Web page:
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"Smart Power" And Humanitarian Assistance


A recent State Department report highlighted the expansion of U.S. maritime assistance and capacity building in South East Asia. This document falls firmly within the guidelines set forth in the Cooperative Maritime Strategy, as well as in the State Department’s longstanding preferences with respect to regional engagement.

In addition to improving response time, these sorts of agreements will also enhance the ability of the USN to carry out cooperative disaster relief, as it will help create partnerships and familiarity with host state response organizations.  We have more than enough evidence that the increasing concentration of Southeast Asian populations in the littoral will radically increase the incidence and severity of natural disasters, which almost invariably lead to political, social, and economic disruption.

Such maritime assistance programs do not guarantee that the recipients will support the geopolitical aims of the United States in a high diplomatic sense; the friends we’re winning and influencing have their own interests, and in an actual struggle for power in East Asia would have their own reasons for supporting one side or the other. But let’s be frank; any program that “intends to provide up to $18 million in new assistance to Vietnam to enhance the capacity of coastal patrol units to deploy rapidly for search and rescue, disaster response, and other activities, including through provision of five fast patrol vessels in 2014 to the Vietnamese Coast Guard” also increases the combat capacity of Vietnamese maritime forces, as well as Vietnam’s ability to maintain a presence in areas that it contests with China. There’s surely a trade off between disaster preparedness and external defense, but a professional force with modern equipment can, for a time, become better at both.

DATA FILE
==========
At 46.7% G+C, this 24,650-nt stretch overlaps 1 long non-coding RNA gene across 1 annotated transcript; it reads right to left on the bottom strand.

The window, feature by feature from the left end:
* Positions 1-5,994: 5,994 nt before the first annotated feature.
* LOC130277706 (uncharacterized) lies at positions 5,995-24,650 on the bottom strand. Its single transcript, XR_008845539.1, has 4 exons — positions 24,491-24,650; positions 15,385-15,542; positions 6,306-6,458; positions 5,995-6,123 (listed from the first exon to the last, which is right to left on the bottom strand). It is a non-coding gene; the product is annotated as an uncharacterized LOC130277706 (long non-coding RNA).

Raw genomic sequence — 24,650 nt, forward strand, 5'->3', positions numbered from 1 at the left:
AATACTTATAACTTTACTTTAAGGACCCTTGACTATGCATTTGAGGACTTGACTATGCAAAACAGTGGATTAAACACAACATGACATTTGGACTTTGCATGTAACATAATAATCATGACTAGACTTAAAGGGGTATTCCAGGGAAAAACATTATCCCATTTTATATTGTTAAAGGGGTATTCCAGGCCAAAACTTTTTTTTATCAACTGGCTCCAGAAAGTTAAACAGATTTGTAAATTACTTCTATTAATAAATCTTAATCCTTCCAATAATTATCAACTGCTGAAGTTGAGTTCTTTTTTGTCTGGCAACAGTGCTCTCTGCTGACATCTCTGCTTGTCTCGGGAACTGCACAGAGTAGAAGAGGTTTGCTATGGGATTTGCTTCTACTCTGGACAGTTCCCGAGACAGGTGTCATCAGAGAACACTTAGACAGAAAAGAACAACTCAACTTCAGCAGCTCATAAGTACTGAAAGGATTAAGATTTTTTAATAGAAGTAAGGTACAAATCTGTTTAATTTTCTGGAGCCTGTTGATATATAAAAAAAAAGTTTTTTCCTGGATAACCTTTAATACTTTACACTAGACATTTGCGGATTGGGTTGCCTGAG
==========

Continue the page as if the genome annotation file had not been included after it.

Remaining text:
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This goes beyond “soft power;” it fits better with Joseph Nye’s conception of “smart power,” which involves utilizing the military and diplomatic tools of the United States to achieve national objectives.  In this case, the United States is leveraging the “pointiest” part of its national security toolkit to achieve objectives normally associated with soft, diplomatic power. Not incidentally, increased interaction with the officers and personnel of Southeast Asian nations, and with the social and economic geography of the region, nearly guarantees that the United States will have a more full intelligence picture of the Southeast Asian littoral.

These programs can be tough to sell to Congressional budget hawks, most of whom hold considerable suspicion of any project that smacks of foreign aid. This perspective sets aside concerns over the material growth of the Chinese Navy, or over increased Chinese territorial assertiveness. However, it certainly helps to accomplish a set of national values that the United States has long sought, including the security of maritime transit and a reduction of the most disruptive effects of natural disasters.

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